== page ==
Webcasting vs Webinars: What’s the Difference?


Like many buzzwords in any industry, the terms “webinar” and “webcast” are thrown around pretty freely in the workplace without most people actually realizing what either is or the difference between them. That being said, there are a number of very important differences and the way that they are used can determine which is better for any given situation. Using the right tool for the right job is vital to making sure that you see the results that you want.

The Basics

At their most fundamental level, the difference between a webcast and a webinar is whether or not it has been prerecorded. A webcast is something that was recorded in advance and is now being broadcast over the internet to a number of people. A webinar, on the other hand, is done live and is interactive with whoever happens to be there at the time. While it may involve prerecorded elements, there is somebody physically controlling the presentation and responding to attendees at various points. There are, of course, benefits and drawbacks to each.


Webcasts are generally not intended for internal use, they are instead focused on speaking to potential customers or clients about the product or service offered by the company. These can be special documentaries on what the business does or how it does it, they can be promotional videos, they can be TED talks given by the CEO. The point is that they are usually meant for people who aren’t on the inside. Part of the reason why webcasts are so effective at reaching new clients is that the production value can be much higher on something like this. The fact of recording it in advance means that you have plenty of time to polish it, take new shots, make sure that any pre-written lines are learned and delivered properly, and spend as much time in post production as you need to get it right. These types of web based presentations can look any way you want them to. Webcasts also have the advantage of being viewable at any time. Since you don’t have to have somebody there to respond to the audience live, they can be watched whenever by any number of people without having to worry about getting everyone online at once and usually on the phone as well for audio.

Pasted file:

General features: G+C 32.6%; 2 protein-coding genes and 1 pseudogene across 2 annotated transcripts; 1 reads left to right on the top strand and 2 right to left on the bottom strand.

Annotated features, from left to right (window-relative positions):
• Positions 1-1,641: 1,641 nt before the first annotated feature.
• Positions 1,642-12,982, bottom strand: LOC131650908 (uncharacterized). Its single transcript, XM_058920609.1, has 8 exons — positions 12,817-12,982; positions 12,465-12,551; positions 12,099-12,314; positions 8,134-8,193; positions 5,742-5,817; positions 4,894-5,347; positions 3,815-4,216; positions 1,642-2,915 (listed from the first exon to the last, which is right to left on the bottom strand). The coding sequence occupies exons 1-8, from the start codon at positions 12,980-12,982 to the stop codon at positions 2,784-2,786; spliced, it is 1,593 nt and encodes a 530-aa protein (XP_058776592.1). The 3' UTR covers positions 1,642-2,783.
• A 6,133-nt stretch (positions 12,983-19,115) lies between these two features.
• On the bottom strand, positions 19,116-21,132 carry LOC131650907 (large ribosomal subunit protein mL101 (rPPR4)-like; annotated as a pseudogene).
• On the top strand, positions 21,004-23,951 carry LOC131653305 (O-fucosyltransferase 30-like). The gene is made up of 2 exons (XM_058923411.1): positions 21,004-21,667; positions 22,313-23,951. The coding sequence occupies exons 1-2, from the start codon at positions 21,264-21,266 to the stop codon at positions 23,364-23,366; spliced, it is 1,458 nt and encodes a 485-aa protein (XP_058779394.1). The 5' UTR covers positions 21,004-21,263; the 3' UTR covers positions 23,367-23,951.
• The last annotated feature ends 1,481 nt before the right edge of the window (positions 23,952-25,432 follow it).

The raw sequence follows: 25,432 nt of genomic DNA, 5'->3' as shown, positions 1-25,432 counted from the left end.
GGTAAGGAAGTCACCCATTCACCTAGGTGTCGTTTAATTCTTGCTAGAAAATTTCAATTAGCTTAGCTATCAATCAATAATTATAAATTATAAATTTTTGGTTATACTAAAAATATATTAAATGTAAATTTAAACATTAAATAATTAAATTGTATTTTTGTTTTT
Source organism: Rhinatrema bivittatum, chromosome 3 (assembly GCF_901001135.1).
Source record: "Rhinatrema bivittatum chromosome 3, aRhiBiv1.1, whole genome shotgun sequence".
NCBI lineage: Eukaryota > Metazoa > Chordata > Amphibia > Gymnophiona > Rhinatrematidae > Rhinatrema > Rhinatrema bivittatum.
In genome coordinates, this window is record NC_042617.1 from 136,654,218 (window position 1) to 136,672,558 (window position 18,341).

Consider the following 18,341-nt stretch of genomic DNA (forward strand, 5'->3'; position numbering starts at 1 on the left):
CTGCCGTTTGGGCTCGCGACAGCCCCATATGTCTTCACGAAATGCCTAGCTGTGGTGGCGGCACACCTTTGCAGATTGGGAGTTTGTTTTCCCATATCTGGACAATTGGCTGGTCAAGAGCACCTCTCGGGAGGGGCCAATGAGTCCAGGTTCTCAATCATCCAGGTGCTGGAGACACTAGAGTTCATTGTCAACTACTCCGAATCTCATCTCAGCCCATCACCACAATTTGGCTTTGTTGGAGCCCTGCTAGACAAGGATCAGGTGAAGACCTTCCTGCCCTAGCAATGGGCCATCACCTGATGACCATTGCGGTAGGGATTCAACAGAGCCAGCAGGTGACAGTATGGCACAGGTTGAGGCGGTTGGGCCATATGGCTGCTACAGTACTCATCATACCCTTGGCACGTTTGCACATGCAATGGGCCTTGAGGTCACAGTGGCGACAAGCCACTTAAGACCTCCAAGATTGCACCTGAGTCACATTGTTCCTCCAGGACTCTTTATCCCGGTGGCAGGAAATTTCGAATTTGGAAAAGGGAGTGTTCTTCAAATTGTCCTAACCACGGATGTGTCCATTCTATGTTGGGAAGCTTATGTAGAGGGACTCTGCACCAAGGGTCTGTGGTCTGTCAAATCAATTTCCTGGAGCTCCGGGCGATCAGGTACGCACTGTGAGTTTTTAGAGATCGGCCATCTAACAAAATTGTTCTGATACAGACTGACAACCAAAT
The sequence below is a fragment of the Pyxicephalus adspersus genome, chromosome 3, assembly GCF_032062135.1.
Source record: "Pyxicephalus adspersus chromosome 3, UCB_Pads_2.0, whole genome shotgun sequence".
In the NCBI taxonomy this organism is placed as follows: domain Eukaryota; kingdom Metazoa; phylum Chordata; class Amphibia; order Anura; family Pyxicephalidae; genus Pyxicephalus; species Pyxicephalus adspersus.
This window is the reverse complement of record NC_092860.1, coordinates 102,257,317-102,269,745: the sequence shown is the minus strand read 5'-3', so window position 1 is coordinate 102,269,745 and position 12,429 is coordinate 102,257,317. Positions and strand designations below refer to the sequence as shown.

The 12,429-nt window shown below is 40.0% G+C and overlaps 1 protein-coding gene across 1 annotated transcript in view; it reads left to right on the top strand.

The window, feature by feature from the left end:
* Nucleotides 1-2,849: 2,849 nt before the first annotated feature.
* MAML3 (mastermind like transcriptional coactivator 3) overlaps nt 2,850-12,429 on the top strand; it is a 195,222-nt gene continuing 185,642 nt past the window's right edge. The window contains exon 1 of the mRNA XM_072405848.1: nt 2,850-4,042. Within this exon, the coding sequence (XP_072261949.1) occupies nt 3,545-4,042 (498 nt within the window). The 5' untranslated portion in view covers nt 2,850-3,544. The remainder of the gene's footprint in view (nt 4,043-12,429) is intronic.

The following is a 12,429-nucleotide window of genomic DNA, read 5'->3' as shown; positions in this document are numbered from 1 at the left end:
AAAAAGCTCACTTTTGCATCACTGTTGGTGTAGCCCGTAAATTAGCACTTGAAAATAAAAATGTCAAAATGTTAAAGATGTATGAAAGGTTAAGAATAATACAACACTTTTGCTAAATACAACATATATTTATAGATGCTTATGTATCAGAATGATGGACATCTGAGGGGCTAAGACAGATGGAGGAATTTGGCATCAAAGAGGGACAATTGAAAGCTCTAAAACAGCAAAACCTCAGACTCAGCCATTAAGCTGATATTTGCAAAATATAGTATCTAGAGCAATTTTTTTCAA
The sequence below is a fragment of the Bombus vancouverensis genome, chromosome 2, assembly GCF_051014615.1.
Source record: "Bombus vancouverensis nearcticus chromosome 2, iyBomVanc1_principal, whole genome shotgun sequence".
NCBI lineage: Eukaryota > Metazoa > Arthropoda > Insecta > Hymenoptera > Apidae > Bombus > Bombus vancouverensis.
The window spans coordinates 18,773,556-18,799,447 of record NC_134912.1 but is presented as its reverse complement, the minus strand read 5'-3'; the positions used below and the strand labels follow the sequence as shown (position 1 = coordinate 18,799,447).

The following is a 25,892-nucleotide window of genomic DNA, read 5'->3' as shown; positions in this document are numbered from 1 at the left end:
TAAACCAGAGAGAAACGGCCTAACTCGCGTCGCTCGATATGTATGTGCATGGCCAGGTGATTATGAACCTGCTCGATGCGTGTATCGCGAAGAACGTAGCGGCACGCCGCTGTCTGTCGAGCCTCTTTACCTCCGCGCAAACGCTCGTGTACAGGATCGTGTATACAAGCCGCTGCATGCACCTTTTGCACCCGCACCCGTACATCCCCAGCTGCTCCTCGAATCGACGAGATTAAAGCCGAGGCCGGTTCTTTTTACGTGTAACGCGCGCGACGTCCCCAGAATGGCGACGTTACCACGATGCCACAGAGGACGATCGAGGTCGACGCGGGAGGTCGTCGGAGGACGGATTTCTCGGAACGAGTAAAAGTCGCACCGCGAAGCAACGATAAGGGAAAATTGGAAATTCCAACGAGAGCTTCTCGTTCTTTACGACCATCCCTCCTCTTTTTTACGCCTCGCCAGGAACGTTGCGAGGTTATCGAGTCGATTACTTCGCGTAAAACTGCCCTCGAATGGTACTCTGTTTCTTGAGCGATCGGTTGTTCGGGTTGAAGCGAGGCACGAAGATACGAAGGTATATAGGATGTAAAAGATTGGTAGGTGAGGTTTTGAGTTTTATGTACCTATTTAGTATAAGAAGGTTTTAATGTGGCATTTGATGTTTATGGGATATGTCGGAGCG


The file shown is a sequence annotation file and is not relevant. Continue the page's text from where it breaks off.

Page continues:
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If webcasts are for communicating with customers, webinars are for communicating with the industry. This is how you can teach dozens of people around the world the same thing at the same time, and be able to help them if they have questions or concerns. Obviously, the biggest advantage of a webinar is that they are interactive. When people sign on to one, they have the chance not only to watch things on the screen and be lectured at, they can “raise their hand” to ask a question, they can send messages to the presenter to clarify things, and they can collaborate with others who are there. This also opens up a lot of possibilities for the presenter who can now alter their presentation on the fly if they have to and even use standard public speaking techniques — like asking the audience questions and getting them to respond to keep their attention — in order to engage the people watching. Webinars are a great format for smaller groups, usually 500 people or less, so that you can teach them in a way that is more reminiscent of classic teaching. Another great use of the webinar format is for intra-company conferences. Things like planning meetings, budget discussions, and even just state of the company addresses can benefit highly from using the webinar format. This gives bosses a chance to really talk with their employees without making everybody leave their desks and finding a conference room, and it gives departments an easy way to work with one another, even if they are miles away from one another. While these two type of web broadcast are very different, they both do serve the purpose of communicating information quickly and easily over the web. Knowing the difference will help you choose the solution that meets your specific needs.

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